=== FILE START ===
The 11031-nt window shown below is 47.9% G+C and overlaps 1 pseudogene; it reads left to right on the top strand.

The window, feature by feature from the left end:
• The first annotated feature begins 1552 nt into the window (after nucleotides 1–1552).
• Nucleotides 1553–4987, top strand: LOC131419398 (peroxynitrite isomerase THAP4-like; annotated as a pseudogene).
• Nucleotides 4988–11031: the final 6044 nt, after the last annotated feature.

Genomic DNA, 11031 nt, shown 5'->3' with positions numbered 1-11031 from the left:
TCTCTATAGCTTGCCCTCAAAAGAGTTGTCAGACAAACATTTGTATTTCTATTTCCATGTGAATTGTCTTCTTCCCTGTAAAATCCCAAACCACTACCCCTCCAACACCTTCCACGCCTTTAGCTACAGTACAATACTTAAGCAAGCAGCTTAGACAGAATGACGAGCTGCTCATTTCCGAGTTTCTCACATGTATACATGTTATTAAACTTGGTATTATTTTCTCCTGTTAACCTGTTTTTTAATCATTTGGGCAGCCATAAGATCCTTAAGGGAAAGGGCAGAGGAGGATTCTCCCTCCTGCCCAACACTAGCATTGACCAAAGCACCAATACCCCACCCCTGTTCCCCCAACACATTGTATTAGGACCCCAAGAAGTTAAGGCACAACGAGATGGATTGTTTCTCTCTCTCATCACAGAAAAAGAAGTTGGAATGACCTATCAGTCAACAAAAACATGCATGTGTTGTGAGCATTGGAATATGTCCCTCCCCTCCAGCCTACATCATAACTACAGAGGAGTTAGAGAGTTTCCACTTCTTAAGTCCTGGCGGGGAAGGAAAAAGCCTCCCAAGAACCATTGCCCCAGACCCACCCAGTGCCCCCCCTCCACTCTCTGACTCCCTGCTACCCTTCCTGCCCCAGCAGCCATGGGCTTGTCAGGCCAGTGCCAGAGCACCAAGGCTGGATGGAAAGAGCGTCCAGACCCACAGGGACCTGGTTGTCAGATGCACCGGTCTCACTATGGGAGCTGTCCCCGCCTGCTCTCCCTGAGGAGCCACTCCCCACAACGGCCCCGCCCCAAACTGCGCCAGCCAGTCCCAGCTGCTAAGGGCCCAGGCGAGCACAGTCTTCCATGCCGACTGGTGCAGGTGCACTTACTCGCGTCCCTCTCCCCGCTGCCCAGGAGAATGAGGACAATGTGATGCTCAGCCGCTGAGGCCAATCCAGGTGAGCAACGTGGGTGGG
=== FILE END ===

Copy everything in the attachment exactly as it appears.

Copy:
The 11031-nt window shown below is 47.9% G+C and overlaps 1 pseudogene; it reads left to right on the top strand.

The window, feature by feature from the left end:
• The first annotated feature begins 1552 nt into the window (after nucleotides 1–1552).
• Nucleotides 1553–4987, top strand: LOC131419398 (peroxynitrite isomerase THAP4-like; annotated as a pseudogene).
• Nucleotides 4988–11031: the final 6044 nt, after the last annotated feature.

Genomic DNA, 11031 nt, shown 5'->3' with positions numbered 1-11031 from the left:
TCTCTATAGCTTGCCCTCAAAAGAGTTGTCAGACAAACATTTGTATTTCTATTTCCATGTGAATTGTCTTCTTCCCTGTAAAATCCCAAACCACTACCCCTCCAACACCTTCCACGCCTTTAGCTACAGTACAATACTTAAGCAAGCAGCTTAGACAGAATGACGAGCTGCTCATTTCCGAGTTTCTCACATGTATACATGTTATTAAACTTGGTATTATTTTCTCCTGTTAACCTGTTTTTTAATCATTTGGGCAGCCATAAGATCCTTAAGGGAAAGGGCAGAGGAGGATTCTCCCTCCTGCCCAACACTAGCATTGACCAAAGCACCAATACCCCACCCCTGTTCCCCCAACACATTGTATTAGGACCCCAAGAAGTTAAGGCACAACGAGATGGATTGTTTCTCTCTCTCATCACAGAAAAAGAAGTTGGAATGACCTATCAGTCAACAAAAACATGCATGTGTTGTGAGCATTGGAATATGTCCCTCCCCTCCAGCCTACATCATAACTACAGAGGAGTTAGAGAGTTTCCACTTCTTAAGTCCTGGCGGGGAAGGAAAAAGCCTCCCAAGAACCATTGCCCCAGACCCACCCAGTGCCCCCCCTCCACTCTCTGACTCCCTGCTACCCTTCCTGCCCCAGCAGCCATGGGCTTGTCAGGCCAGTGCCAGAGCACCAAGGCTGGATGGAAAGAGCGTCCAGACCCACAGGGACCTGGTTGTCAGATGCACCGGTCTCACTATGGGAGCTGTCCCCGCCTGCTCTCCCTGAGGAGCCACTCCCCACAACGGCCCCGCCCCAAACTGCGCCAGCCAGTCCCAGCTGCTAAGGGCCCAGGCGAGCACAGTCTTCCATGCCGACTGGTGCAGGTGCACTTACTCGCGTCCCTCTCCCCGCTGCCCAGGAGAATGAGGACAATGTGATGCTCAGCCGCTGAGGCCAATCCAGGTGAGCAACGTGGGTGGG